Environmental Health and Safety

Mold Fact Sheet

What is mold?
Mold is a naturally occurring fungus that is found in the environment. It grows on plants, food, and even walls. While some mold (such as the ones responsible for producing cheese and penicillin) are beneficial, others may be a serious health threat. Molds produce microscopic cells called spores.
Where is mold?
Mold spores are present everywhere both outdoors and indoors and spread easily through the air.
How does it get in buildings?
mold on gypsum wallboard Mold is present in all buildings. It is when mold levels inside exceed those outside that we say that there is a “mold problem.”
When is indoor mold considered a problem?
The most common “problem” mold in indoor environments is a black mold that grows in buildings when the right conditions are met. The right conditions are humidity levels of 60% or greater and temperatures of 75° F or greater.
When will mold grow inside a building?
Mold needs a food source, measurable moisture (measured by relative humidity) and mild to warm temperatures. The food source can be any organic material such as dust, books, papers, animal dander, soap scum, wood, particle board, paint, wallpaper, carpet, and upholstery.
When such materials become and stay damp, especially in dark areas with poor air circulation, mold may grow.
Flooding, pipe leaks, leaky roofs, moisture in walls, high indoor humidity and poor heating/air-conditioning system design and operation can create the damp environment that mold needs to grow. If you can smell a musty odor or see mold, you may have a mold problem. If you suspect you have a mold problem, you should contact EHS for more information.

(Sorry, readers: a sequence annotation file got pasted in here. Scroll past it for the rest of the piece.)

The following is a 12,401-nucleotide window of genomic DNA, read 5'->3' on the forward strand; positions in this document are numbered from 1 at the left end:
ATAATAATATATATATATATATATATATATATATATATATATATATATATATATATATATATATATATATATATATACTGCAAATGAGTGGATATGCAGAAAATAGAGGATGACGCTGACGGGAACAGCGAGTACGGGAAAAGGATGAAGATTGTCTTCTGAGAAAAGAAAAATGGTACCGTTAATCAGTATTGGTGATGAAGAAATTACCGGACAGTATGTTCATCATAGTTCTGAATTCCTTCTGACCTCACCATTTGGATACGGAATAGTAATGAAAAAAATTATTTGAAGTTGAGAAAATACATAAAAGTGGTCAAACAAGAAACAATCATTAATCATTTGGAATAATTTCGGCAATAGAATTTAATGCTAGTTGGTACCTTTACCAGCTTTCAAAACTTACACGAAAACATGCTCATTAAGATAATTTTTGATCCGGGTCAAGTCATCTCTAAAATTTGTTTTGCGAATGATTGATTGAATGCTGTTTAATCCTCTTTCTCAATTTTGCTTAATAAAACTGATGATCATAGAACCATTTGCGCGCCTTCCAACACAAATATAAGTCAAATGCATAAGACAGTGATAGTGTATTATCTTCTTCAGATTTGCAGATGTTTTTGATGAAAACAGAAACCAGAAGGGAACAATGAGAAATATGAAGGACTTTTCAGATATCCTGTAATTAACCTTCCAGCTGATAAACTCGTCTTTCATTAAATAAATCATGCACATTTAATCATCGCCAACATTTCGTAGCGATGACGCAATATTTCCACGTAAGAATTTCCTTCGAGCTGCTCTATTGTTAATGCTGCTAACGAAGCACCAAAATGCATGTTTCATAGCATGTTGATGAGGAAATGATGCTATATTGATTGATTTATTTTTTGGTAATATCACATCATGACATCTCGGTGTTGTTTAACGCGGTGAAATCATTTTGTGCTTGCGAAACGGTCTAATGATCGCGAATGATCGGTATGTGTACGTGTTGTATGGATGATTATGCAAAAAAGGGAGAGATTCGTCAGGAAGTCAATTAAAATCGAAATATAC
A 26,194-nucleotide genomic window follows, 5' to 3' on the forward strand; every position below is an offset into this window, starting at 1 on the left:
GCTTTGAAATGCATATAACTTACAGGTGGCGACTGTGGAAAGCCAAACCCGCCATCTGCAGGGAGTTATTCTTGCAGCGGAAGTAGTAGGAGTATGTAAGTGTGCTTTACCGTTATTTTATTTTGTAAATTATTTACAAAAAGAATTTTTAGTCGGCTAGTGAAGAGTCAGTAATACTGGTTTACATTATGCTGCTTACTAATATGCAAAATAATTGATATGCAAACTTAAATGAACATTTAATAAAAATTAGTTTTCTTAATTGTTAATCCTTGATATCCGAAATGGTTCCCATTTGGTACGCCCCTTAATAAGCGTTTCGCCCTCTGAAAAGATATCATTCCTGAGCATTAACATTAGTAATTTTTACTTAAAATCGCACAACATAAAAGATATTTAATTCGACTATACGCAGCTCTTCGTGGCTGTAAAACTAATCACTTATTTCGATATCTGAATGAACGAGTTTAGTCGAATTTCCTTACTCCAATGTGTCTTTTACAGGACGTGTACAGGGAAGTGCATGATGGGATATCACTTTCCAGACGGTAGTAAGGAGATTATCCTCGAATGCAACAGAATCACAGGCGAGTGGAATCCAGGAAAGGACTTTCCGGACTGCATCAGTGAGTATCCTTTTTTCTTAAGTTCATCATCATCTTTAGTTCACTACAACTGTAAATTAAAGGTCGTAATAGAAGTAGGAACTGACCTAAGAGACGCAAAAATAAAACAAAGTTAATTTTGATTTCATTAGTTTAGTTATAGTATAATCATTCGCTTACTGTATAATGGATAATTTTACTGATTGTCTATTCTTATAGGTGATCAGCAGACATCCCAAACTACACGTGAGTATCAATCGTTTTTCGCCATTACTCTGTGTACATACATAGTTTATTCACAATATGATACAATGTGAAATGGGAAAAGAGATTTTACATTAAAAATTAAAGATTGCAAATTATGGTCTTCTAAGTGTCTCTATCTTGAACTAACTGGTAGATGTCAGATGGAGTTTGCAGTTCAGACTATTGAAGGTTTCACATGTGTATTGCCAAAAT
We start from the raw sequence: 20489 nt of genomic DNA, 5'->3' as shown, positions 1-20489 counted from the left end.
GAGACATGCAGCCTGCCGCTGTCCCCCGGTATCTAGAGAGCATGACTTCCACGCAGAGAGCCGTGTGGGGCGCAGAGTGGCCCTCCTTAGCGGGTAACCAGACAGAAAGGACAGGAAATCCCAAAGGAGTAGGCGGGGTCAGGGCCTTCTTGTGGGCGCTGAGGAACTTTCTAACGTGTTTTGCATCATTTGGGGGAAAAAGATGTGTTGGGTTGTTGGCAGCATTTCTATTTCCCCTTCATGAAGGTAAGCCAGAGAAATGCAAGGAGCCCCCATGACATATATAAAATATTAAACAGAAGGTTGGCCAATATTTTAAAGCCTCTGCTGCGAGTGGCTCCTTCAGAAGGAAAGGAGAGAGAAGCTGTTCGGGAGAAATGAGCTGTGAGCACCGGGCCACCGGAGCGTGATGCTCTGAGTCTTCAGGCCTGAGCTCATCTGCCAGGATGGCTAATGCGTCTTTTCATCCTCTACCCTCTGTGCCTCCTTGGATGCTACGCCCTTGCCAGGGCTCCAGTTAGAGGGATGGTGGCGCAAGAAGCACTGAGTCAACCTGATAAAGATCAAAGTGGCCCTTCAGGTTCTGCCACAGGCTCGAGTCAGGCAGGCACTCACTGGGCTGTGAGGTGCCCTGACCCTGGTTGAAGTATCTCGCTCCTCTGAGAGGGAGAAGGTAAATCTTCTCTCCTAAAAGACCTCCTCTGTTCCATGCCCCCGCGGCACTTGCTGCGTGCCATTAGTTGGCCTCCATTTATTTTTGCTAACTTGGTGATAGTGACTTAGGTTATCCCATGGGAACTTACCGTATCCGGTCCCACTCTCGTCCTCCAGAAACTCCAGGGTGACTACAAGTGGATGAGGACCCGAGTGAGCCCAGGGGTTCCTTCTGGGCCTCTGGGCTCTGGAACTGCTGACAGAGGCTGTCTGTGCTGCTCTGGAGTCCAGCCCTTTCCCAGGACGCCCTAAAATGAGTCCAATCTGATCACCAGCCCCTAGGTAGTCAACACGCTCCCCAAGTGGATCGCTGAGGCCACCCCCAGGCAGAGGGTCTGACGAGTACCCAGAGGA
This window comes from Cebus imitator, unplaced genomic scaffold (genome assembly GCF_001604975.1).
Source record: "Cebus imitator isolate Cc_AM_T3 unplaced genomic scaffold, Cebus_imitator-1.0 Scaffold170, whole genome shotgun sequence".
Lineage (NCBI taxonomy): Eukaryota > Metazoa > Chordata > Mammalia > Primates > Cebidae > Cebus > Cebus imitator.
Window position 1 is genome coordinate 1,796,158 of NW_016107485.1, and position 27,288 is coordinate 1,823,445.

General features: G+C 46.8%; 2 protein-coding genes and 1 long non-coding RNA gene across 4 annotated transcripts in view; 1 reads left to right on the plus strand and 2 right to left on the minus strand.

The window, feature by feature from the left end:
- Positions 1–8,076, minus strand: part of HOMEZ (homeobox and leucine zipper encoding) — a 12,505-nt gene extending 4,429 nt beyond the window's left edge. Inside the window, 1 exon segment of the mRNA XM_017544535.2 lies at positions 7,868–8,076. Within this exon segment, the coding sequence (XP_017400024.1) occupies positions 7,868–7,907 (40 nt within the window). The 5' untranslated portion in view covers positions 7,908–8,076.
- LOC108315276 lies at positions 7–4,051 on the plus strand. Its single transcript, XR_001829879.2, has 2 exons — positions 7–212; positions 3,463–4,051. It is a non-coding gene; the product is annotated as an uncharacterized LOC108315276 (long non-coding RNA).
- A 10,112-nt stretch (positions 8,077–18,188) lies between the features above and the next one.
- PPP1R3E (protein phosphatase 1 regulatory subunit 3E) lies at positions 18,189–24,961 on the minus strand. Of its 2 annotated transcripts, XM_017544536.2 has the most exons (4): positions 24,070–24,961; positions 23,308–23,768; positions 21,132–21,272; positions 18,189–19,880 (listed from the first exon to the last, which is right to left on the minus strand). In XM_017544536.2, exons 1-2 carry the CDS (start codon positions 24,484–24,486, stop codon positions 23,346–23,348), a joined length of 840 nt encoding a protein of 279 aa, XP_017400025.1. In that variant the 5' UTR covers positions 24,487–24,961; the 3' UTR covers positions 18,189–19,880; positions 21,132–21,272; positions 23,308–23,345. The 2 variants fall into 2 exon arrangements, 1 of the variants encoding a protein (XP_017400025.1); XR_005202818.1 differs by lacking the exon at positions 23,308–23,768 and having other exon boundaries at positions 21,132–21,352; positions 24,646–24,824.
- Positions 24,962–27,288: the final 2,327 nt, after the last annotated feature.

What drops from ventilation systems and when?
Sometimes in the spring, when the air conditioning systems switch from mainly heating to cooling, dust and fine debris including mold, which has built up in the cold ducts, falls out of the ceiling registers. This also occurs less frequently in the fall and when systems are serviced. During the summer months, the heating vents collect dust and fine debris while the heater is inactive.
mold on ceiling vent When the first chill comes and the heater is activated after months of collecting dust and debris, employees may see some of this dust and debris fall from the ventilation system.
What is EHS’s role?
EHS has highly trained, licensed, and experienced mold professionals who can come out and assess your area to determine if mold is present.
What is a mold assessment?
Mold assessments involve an inspection of a building area to evaluate whether mold growth is present and to what extent. Samples may be taken to determine the amount and types of mold that are present; however, sampling is not necessary is some cases.
What is mold remediation?
Mold remediation is the cleanup and removal of mold growth from surfaces and/or contents in a building. It also refers to actions taken to prevent mold from growing.
What can you do?
You can help inhibit the growth of mold in buildings and improve indoor air quality for all occupants by keeping humidity below 60%, reporting water leaks immediately, ensuring that your trash is put out regularly, and that food is stored in appropriate locations.
We can all do our part to ensure the health of UT’s buildings for everyone!
Where can I get more information?
For more information about mold assessment and remediation, please call EHS at 512-471-3511.

*Pictures not taken from any buildings on campus or other university property.